Animal agriculture is not just a public health hazard for those that consume meat. In fact, the single worst epidemic in recorded world history, the 1918 influenza pandemic, has been blamed on the livestock industry.1 In that case, the unnatural density and proximity of ducks and pigs raised for slaughter probably led to the deaths of 20 to 40 million people across the world.2 Since then, the raising of pigs and poultry has resulted in millions more human deaths from the 1957-58 Asian flu, the 1968-69 Hongkong flu and the 1977 swine flu.3 All of these influenza strains seem to have arisen in the same region of southern China where intensive systems of animal agriculture have become a breeding ground for new killer viruses.4
For centuries, the Guangdong province of China has had the world's largest concentration of humans, pigs and fowl living in close proximity.5 In this environment, pigs can become co-infected with both human and avian (bird) strains of influenza. When this happens, a deadly gene swapping can take place, in which the lethality of viral strains rampant in the Chinese poultry industry.6 can combine which the human transmissibility of the human strains to create new mutated flu viruses capable of infecting and killing people on a global scale.7
Other viral threats besides influenza have also escaped from Southeast Asian livestock operations. In 1999, a new virus, now known as the Nipah virus, jumped from pigs to humans in Malaysia, infecting pig breeders and killing about a hundred people before it was stamped out.8 In Southern Chinese province of Guangdong, battery chickens are sometimes kept directly above pig pens, depositing their waste right into the pigs' food troughs.9 It may come no surprise, then, that Guangdong is thought to have been ground zero for the deadly SARS virus as well.10 The Severe Acute Respiratory Syndrome (SARS) virus is just the latest in a string of human tragedies traced back to our appetite for animal flesh.
According to the World Health Organization, SARS, which has already infected thousands worldwide, could become the "first severe new disease of the 21st century with global epidemic potential."11 And experts are again blaming intensive animal agriculture.12,13,14,15 According to China's equivalent of the Centers for Disease Control, the first people to succumb to the SARS virus were bird vendors and chefs, who had been in close and continued contact with chickens, ducks and other birds.16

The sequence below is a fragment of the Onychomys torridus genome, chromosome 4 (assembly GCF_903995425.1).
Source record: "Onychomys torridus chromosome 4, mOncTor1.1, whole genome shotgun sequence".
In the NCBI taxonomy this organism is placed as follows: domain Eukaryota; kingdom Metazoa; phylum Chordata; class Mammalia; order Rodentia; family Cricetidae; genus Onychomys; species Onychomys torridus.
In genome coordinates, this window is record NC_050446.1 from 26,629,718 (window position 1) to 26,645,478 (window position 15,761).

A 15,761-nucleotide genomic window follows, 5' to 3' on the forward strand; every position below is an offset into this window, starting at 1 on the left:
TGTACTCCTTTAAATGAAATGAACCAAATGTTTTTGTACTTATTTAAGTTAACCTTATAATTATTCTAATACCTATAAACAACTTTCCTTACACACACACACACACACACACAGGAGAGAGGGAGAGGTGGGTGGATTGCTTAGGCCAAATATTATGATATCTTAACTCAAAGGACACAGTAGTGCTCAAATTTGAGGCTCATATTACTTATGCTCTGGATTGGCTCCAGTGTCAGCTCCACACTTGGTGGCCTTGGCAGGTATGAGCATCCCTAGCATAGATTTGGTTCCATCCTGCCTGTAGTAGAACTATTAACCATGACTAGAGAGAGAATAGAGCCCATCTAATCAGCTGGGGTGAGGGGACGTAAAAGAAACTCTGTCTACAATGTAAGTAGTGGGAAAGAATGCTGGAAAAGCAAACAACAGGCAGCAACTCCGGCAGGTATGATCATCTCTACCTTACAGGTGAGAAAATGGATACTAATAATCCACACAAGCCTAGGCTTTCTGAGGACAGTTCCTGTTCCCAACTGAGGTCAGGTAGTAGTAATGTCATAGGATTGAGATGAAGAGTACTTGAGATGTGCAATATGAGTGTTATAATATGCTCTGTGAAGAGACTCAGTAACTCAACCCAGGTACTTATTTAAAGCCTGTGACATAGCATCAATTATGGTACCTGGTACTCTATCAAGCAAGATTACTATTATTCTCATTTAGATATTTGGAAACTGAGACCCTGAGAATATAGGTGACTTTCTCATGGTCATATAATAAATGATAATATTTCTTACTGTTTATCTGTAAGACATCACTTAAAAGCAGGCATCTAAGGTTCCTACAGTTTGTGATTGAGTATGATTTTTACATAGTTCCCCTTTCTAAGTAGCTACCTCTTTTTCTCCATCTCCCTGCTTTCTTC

Scientists have identified SARS as a coronavirus, a class of viruses well known to the livestock industry.17 Coronaviruses are found in many feedlot cattle who die of pneumonia and are responsible for the respiratory disease known as shipping fever in cattle stressed by transport.18 There's currently a new mutant strain of coronavirus causing outbreaks of a contagious pneumonia on pig farms in several countries.19 Preliminary work, though, suggests the SARS virus is more related to the one that causes lung infections in chickens.20
The concentration of animals with the weakened immune systems in unsanitary conditions seems inherent to factory farming. As intensive livestock operations continue to spread worldwide, so will viral breeding grounds.21 Moving away from intensive animal agriculture and towards more sustainable plant-based methods of production may benefit the health of the planet and its inhabitants in more ways than we know.
1. Daily GC, Ehrlich PR. Development, Global Change, and the Epidemiological Environment. Stanford, CA: Stanford University; 1995. Paper #0062.
2. Kiple KF, editor. The Cambridge World History of Human Disease. Cambridge: Cambridge University Press; 1993.
3. The Straits Times (Singapore) ,March 21, 2003.
5. Time, April 7, 2003.
6. The Straits Times (Singapore), March 21, 2003.
7. Courier Mail (Australia) ,April 12, 2003.
8. South China Morning Post, April 9, 2003.
9. Sydney Morning Herald, April 7, 2003
10. Time, April 7, 2003.
11. The Atlanta Journal and Constitution, April 12, 2003.
12. TB & Outbreaks Week, April 15, 2003.
13. The Toronto Sun, March 28, 2003.
14. New Scientist, April 03, 2003.
15. Courier Mail (Australia), April 12, 2003.
16. The Michigan Daily, April 09, 2003.
17. New England Journal of Medicine, April 10, 2003.
18. Santa Fe New Mexican (New Mexico), April 6, 2003.
20. New Scientist, April 03, 2003.
21. Time, April 7, 2003.
Dr. Greger is a general practitioner specializing in vegetarian nutrition. He is author of Heart Failure: Diary of a Third Year Medical Student and has contributed to a number of books on veganism and food safety issues. Dr. Greger is a graduate of the Cornell University School of Agriculture and the Tufts University School of Medicine. Visit Dr. Greger's website at www.VeganMD.org.